BPC urges other men to have their PSA checked

Mr Hughes's wife with half a million King penguins on South Georgia in the Antarctic
“I have put the whole experience of prostate cancer behind me – both in terms of the physical recovery from surgery and in terms of not worrying about what might happen in the future.”
Christopher Hughes

Christopher Hughes is a 68-year-old retired businessman from Rugby, Warwickshire. A chance PSA test would turn out to be life-saving. Identifying prostate cancer and as importantly, choosing the right treatment at the right time, would turn out to be life-saving and has allowed Mr Hughes and his wife to continue with their great love of travel.

“Shortly after I retired, I had a health ‘MOT’. Everything was fine and then five years later, I thought I ought to have another one. Again, I was told there was nothing to worry about except that my PSA was slightly raised and I should see my GP about it. I didn’t know what PSA stood for and wasn’t at all concerned when I went along for the appointment.

My PSA was 11 and the doctor explained although it was only a little over the normal levels, they needed to do some more tests to check for prostate cancer. There was a prostate examination, a biopsy and MRI scan, which showed there was cancer in what appeared to be a small part of my prostate.

To be honest, I didn’t panic as I wasn’t sure what it meant. I found the idea of active surveillance appealing because that way, I could put off having treatment. The hardest thing was the uncertainty – not knowing exactly what was going on inside my body and not being told by doctors: ‘This is what we are going to do.’ There were discussions about travelling to Northampton for seven weeks of daily radiotherapy and about surgery.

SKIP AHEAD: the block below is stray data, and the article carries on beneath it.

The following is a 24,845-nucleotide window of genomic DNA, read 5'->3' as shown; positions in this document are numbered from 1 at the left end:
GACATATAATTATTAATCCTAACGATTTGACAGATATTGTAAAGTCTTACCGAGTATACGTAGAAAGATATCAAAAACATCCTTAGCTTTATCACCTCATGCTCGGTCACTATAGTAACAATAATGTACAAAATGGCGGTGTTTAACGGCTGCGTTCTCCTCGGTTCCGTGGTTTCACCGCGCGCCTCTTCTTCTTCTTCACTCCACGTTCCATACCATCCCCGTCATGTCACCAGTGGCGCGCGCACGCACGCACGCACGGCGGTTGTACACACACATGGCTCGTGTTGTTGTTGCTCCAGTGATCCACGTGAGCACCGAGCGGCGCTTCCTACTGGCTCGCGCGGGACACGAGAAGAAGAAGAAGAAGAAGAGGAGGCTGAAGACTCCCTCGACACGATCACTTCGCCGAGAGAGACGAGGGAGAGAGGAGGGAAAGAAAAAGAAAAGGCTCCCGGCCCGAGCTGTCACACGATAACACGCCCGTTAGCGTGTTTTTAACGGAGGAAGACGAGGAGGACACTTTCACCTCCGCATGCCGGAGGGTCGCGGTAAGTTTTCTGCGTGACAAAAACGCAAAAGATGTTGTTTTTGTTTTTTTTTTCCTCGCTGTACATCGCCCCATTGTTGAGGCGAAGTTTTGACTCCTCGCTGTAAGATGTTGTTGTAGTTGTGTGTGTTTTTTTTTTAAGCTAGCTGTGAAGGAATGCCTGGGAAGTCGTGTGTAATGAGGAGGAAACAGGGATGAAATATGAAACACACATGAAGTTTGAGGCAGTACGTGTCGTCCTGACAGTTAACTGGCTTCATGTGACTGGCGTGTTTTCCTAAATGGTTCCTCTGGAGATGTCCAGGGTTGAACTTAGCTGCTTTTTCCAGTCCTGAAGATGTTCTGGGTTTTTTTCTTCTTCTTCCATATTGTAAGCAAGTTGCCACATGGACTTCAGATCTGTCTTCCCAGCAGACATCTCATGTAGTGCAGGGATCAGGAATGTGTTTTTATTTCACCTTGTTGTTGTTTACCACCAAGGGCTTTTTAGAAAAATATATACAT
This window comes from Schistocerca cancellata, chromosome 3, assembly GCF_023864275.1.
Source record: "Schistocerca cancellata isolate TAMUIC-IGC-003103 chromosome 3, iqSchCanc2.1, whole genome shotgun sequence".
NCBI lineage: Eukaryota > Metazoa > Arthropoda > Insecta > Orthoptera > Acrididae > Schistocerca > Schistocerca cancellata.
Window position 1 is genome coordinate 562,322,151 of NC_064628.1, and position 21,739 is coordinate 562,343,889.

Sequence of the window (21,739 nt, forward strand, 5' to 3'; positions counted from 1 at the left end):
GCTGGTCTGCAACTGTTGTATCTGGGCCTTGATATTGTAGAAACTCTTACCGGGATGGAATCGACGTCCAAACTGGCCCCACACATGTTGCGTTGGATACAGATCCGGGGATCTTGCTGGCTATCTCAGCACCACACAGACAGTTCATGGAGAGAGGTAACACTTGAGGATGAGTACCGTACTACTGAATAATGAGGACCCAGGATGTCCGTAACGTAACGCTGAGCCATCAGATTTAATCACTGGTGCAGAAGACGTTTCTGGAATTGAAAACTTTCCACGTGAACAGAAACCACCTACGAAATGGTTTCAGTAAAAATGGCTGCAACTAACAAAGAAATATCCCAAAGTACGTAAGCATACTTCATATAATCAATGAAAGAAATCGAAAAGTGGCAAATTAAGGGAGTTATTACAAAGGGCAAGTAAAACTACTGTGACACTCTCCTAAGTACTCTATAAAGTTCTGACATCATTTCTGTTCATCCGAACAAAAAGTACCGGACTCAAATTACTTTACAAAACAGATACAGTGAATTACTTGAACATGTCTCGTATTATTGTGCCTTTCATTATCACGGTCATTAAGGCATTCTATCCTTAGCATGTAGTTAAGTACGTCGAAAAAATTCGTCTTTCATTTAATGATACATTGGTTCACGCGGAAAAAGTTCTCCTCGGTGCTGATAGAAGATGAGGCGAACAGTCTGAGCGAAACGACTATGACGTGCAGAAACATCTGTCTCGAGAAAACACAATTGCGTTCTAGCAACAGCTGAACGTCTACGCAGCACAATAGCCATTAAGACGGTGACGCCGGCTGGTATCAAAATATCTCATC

I asked my NHS consultant in Coventry to recommend a prostate cancer specialist for a second opinion and he suggested Alan Doherty at the Birmingham Prostate Clinic. I was pleased that as part of the Birmingham Prostate Clinic, I could also see Ahmed El-Modir, who explained about brachytherapy and cyberknife options, as well as speaking to Mr Doherty about surgery.

My wife had breast cancer 12 years ago. She was fortunate in that the cancer was identified at an early stage when it was very small. So she was able to have an operation and radiotherapy  that cleared the cancer and since then she has put it all behind her. That was certainly in my mind and influenced my thinking; it made sense to have treatment at the earliest possible stage.

Mr Doherty was careful not to push surgery but said in his opinion, the operation would be the safest option and together with my wife’s experience, I decided on surgery. I had an open prostatectomy in June 2014 at BMI Priory Hospital. The first three days after surgery were really tough and pretty painful; there is no other way to describe it although the care in the hospital was excellent. I left hospital on day four and returned to hospital a week later to have the catheter removed (which wasn’t painful, despite my fears).

A month after surgery, I saw Mr Doherty who reviewed the pathology reports from my operation. They showed that in fact, my prostate was riddled with cancer. If it had been left for another year, my cancer would have been inoperable. It is hard to take in how different things could have been.

My recovery continued. I needed to wear incontinence pads but by two months after surgery, I was down to one pad during the day and one at night. We went on a wonderful river cruise through Europe and very suddenly – almost overnight – I became dry. For a short period after that, I’d find if I was bending or lifting a weight, there might be a little leakage. But that has also stopped and now I go to the gym regularly without needing to wear any pads or worry about leaking.

After three months, my PSA reading was measured at the optimal 0.01 ng/ml indicating full cancer clearage. I have put the whole experience of prostate cancer behind me – both in terms of the physical recovery from surgery and in terms of not worrying about what might happen in the future.

I made the right choice which was certainly influenced by my wife’s experience and by the guidance of the Birmingham Prostate Clinic.”